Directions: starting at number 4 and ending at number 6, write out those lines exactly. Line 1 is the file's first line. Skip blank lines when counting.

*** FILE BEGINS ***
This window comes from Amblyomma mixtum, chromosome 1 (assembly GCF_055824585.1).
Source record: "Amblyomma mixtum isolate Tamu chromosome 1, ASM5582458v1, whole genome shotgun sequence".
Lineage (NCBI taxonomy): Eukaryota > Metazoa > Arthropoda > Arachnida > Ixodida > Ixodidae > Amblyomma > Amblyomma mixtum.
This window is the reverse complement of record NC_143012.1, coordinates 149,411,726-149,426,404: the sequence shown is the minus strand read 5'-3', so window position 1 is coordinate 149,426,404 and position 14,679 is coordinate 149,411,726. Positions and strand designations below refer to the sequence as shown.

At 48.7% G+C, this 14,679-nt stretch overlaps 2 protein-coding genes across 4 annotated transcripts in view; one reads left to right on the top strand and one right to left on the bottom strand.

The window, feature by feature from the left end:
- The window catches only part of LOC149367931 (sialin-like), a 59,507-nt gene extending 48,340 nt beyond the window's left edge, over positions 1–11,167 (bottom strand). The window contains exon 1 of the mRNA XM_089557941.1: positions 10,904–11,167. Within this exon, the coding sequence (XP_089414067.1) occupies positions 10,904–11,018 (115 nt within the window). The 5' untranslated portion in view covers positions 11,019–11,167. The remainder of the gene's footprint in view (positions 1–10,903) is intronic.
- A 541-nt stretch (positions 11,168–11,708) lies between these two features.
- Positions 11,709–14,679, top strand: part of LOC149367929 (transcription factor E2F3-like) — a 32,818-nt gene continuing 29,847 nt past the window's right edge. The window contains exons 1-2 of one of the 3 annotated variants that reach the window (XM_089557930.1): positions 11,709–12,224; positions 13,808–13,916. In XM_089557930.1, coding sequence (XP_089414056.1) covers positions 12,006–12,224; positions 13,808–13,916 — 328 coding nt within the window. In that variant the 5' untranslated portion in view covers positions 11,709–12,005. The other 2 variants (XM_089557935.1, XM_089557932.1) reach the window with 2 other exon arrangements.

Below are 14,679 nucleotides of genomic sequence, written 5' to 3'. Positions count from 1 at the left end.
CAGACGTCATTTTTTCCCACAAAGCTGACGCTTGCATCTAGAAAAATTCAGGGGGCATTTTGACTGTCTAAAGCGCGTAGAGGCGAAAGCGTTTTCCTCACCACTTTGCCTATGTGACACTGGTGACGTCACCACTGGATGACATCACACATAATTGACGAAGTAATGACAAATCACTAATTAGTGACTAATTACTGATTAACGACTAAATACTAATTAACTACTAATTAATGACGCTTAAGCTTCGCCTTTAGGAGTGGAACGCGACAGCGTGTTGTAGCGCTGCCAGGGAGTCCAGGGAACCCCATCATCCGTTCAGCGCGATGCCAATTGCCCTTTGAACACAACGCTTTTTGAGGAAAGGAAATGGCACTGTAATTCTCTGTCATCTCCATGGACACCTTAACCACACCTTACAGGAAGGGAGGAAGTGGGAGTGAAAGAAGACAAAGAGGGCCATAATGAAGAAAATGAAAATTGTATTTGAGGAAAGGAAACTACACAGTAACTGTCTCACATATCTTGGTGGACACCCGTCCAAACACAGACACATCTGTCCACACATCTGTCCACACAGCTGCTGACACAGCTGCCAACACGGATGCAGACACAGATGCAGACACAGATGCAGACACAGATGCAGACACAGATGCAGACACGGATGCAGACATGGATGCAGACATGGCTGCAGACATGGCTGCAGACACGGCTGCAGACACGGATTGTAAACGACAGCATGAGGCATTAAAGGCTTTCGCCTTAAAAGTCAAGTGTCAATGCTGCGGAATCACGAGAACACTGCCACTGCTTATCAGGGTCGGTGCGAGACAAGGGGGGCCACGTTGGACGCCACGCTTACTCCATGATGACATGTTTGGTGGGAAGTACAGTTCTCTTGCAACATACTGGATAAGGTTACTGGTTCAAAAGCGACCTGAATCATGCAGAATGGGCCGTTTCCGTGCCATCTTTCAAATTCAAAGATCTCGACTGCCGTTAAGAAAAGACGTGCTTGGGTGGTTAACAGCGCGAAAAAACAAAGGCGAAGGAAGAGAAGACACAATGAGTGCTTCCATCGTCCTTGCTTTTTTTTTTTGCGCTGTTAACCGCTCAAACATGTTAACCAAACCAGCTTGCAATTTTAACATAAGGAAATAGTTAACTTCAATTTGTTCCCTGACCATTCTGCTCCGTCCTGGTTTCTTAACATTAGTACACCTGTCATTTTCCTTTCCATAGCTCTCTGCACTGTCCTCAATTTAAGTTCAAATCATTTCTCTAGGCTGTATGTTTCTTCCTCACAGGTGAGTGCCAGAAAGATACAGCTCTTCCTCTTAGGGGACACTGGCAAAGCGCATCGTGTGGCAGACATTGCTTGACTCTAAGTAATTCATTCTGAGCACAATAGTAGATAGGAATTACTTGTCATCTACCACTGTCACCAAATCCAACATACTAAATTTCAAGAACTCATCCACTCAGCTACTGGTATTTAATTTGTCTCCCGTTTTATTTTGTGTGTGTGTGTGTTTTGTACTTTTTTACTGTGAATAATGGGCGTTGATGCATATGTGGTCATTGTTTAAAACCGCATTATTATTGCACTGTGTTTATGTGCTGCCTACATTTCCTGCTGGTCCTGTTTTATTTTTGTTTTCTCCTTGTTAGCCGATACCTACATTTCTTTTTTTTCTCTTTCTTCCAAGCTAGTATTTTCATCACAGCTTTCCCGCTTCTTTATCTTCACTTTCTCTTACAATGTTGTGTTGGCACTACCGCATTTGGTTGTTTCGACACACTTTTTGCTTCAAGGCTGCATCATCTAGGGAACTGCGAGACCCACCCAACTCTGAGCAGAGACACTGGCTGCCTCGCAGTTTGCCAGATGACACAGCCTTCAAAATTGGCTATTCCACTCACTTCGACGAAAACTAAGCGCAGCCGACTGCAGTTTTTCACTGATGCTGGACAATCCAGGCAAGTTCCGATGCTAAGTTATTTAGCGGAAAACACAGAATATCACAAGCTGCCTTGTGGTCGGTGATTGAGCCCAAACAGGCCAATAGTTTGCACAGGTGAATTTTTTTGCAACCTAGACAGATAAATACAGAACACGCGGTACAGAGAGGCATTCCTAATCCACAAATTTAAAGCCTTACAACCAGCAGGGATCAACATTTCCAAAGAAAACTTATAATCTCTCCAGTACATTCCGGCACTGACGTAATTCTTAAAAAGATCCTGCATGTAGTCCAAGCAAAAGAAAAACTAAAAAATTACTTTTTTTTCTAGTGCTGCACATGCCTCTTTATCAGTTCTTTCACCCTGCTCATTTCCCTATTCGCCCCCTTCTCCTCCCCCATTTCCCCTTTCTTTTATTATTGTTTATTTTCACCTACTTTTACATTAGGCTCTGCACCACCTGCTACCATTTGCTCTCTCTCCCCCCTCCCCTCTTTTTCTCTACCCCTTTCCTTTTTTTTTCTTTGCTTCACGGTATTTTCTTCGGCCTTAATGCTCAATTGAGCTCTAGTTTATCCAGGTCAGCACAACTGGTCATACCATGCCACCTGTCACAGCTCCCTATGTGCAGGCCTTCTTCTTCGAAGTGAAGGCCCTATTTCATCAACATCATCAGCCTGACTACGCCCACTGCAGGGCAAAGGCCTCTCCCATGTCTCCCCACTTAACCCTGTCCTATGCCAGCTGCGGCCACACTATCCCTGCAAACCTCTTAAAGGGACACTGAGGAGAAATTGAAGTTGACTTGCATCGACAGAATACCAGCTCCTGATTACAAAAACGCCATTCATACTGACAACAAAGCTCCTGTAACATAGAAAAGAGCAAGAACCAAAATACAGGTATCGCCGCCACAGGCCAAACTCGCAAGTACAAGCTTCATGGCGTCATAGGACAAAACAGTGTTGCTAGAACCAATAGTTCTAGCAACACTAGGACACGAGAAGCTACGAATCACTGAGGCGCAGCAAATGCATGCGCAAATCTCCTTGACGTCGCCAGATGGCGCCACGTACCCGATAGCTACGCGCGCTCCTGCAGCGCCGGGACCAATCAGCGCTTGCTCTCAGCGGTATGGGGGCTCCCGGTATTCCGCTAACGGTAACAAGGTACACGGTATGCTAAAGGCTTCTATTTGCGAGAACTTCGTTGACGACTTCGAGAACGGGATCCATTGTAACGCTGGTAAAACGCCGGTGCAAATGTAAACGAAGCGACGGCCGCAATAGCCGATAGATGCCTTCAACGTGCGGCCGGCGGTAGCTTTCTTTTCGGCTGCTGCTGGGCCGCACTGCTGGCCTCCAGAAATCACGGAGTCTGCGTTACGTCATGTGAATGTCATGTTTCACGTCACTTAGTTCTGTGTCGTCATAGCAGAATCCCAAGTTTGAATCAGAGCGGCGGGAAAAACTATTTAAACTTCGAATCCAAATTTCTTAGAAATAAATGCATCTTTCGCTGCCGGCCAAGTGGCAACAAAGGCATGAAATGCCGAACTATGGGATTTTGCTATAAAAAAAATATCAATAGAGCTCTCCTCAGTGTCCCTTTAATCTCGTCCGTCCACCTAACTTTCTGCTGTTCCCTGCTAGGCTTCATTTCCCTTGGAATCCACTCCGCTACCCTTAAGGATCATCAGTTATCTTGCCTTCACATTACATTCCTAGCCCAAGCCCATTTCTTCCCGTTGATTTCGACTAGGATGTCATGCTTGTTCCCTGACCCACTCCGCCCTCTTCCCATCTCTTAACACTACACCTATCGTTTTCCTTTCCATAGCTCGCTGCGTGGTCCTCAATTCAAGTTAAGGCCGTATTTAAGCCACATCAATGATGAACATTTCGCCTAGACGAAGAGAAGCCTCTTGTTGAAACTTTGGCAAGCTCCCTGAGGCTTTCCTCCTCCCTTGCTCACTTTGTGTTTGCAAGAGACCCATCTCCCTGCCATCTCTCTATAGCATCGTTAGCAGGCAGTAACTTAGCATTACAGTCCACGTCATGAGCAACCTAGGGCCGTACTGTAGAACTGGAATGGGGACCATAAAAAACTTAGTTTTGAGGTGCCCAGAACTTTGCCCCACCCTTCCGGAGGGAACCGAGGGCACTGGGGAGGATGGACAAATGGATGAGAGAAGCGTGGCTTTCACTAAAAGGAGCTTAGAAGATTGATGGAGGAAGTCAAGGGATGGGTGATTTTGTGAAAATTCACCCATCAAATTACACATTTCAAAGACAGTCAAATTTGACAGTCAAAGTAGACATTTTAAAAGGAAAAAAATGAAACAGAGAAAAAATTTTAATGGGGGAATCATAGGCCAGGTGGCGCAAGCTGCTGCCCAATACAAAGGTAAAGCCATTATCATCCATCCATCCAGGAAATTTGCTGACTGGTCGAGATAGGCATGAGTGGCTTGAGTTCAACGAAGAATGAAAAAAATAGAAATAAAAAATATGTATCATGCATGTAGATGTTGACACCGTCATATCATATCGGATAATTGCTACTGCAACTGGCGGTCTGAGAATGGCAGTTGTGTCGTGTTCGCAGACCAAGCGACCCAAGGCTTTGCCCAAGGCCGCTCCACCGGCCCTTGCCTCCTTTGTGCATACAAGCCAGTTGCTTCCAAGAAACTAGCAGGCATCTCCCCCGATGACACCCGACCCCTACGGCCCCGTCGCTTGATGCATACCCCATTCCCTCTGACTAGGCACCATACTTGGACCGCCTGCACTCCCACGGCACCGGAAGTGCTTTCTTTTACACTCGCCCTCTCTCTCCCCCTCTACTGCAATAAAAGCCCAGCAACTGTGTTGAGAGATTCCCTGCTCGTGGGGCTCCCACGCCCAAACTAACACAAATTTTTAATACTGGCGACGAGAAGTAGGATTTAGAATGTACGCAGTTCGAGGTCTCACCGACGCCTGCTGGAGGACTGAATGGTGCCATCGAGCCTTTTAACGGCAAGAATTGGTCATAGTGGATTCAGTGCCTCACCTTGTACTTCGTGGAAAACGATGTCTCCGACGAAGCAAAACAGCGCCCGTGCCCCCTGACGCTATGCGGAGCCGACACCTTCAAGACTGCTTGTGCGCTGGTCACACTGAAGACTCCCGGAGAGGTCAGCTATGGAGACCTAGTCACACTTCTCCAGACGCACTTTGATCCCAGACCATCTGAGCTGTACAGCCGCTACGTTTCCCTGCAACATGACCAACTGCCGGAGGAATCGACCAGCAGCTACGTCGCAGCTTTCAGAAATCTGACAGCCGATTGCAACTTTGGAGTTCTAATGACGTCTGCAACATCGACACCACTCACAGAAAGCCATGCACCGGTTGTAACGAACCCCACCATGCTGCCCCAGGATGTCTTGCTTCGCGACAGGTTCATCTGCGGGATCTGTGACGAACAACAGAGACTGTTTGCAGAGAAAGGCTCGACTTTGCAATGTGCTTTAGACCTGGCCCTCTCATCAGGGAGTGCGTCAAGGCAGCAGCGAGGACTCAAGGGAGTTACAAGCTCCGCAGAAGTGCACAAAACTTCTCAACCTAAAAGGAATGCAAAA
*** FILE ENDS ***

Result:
This window is the reverse complement of record NC_143012.1, coordinates 149,411,726-149,426,404: the sequence shown is the minus strand read 5'-3', so window position 1 is coordinate 149,426,404 and position 14,679 is coordinate 149,411,726. Positions and strand designations below refer to the sequence as shown.

At 48.7% G+C, this 14,679-nt stretch overlaps 2 protein-coding genes across 4 annotated transcripts in view; one reads left to right on the top strand and one right to left on the bottom strand.

The window, feature by feature from the left end: